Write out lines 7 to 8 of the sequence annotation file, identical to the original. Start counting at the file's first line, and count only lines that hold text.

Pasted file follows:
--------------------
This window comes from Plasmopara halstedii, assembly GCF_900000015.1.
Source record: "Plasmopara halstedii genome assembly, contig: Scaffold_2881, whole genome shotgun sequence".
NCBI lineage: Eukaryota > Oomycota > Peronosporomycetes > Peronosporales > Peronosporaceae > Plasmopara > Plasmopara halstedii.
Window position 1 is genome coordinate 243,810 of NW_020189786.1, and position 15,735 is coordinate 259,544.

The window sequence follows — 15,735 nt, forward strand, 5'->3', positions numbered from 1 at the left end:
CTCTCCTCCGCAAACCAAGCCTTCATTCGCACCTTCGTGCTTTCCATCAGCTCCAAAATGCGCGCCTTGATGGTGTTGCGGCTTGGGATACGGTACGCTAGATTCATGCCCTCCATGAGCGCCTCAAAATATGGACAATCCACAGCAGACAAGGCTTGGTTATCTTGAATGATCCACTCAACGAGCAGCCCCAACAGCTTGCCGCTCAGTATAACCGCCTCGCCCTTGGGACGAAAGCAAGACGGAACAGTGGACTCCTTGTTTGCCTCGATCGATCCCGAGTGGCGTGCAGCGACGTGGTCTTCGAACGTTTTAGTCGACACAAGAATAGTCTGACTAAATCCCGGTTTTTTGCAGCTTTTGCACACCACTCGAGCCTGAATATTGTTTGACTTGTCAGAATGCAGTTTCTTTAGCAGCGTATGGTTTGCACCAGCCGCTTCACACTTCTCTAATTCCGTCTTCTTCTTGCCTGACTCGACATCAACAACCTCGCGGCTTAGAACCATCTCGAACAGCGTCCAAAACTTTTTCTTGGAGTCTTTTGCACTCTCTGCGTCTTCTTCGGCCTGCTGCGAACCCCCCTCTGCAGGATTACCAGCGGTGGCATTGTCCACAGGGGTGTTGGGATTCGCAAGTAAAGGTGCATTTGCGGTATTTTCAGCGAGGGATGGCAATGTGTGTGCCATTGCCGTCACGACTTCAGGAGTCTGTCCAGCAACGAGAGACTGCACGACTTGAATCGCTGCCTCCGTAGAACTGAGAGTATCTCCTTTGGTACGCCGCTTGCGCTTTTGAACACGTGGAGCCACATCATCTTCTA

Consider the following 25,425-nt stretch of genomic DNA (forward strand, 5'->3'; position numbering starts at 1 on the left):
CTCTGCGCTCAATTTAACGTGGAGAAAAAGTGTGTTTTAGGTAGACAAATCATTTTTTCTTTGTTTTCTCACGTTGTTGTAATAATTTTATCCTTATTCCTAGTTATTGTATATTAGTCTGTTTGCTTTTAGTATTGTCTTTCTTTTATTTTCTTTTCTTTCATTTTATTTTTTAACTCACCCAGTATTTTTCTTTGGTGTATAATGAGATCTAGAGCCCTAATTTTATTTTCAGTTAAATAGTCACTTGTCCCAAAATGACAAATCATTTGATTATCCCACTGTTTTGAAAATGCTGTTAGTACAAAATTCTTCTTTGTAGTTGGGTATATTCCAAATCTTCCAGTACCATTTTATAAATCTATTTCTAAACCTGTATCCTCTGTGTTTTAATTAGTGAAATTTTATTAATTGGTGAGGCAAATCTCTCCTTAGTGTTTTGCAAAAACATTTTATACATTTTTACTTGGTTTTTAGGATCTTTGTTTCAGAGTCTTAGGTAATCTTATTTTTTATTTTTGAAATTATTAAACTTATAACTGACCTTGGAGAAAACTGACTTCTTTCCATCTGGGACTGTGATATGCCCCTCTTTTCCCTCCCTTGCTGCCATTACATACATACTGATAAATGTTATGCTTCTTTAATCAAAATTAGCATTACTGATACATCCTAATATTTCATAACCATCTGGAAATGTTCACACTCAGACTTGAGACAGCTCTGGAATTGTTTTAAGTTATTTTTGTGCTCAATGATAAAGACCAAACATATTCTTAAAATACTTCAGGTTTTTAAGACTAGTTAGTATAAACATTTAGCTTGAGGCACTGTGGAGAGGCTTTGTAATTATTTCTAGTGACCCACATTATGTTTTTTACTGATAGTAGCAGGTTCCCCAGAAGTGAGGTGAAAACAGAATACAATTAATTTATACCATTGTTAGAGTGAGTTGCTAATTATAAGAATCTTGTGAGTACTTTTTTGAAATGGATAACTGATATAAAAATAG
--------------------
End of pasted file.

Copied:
Consider the following 25,425-nt stretch of genomic DNA (forward strand, 5'->3'; position numbering starts at 1 on the left):
CTCTGCGCTCAATTTAACGTGGAGAAAAAGTGTGTTTTAGGTAGACAAATCATTTTTTCTTTGTTTTCTCACGTTGTTGTAATAATTTTATCCTTATTCCTAGTTATTGTATATTAGTCTGTTTGCTTTTAGTATTGTCTTTCTTTTATTTTCTTTTCTTTCATTTTATTTTTTAACTCACCCAGTATTTTTCTTTGGTGTATAATGAGATCTAGAGCCCTAATTTTATTTTCAGTTAAATAGTCACTTGTCCCAAAATGACAAATCATTTGATTATCCCACTGTTTTGAAAATGCTGTTAGTACAAAATTCTTCTTTGTAGTTGGGTATATTCCAAATCTTCCAGTACCATTTTATAAATCTATTTCTAAACCTGTATCCTCTGTGTTTTAATTAGTGAAATTTTATTAATTGGTGAGGCAAATCTCTCCTTAGTGTTTTGCAAAAACATTTTATACATTTTTACTTGGTTTTTAGGATCTTTGTTTCAGAGTCTTAGGTAATCTTATTTTTTATTTTTGAAATTATTAAACTTATAACTGACCTTGGAGAAAACTGACTTCTTTCCATCTGGGACTGTGATATGCCCCTCTTTTCCCTCCCTTGCTGCCATTACATACATACTGATAAATGTTATGCTTCTTTAATCAAAATTAGCATTACTGATACATCCTAATATTTCATAACCATCTGGAAATGTTCACACTCAGACTTGAGACAGCTCTGGAATTGTTTTAAGTTATTTTTGTGCTCAATGATAAAGACCAAACATATTCTTAAAATACTTCAGGTTTTTAAGACTAGTTAGTATAAACATTTAGCTTGAGGCACTGTGGAGAGGCTTTGTAATTATTTCTAGTGACCCACATTATGTTTTTTACTGATAGTAGCAGGTTCCCCAGAAGTGAGGTGAAAACAGAATACAATTAATTTATACCATTGTTAGAGTGAGTTGCTAATTATAAGAATCTTGTGAGTACTTTTTTGAAATGGATAACTGATATAAAAATAG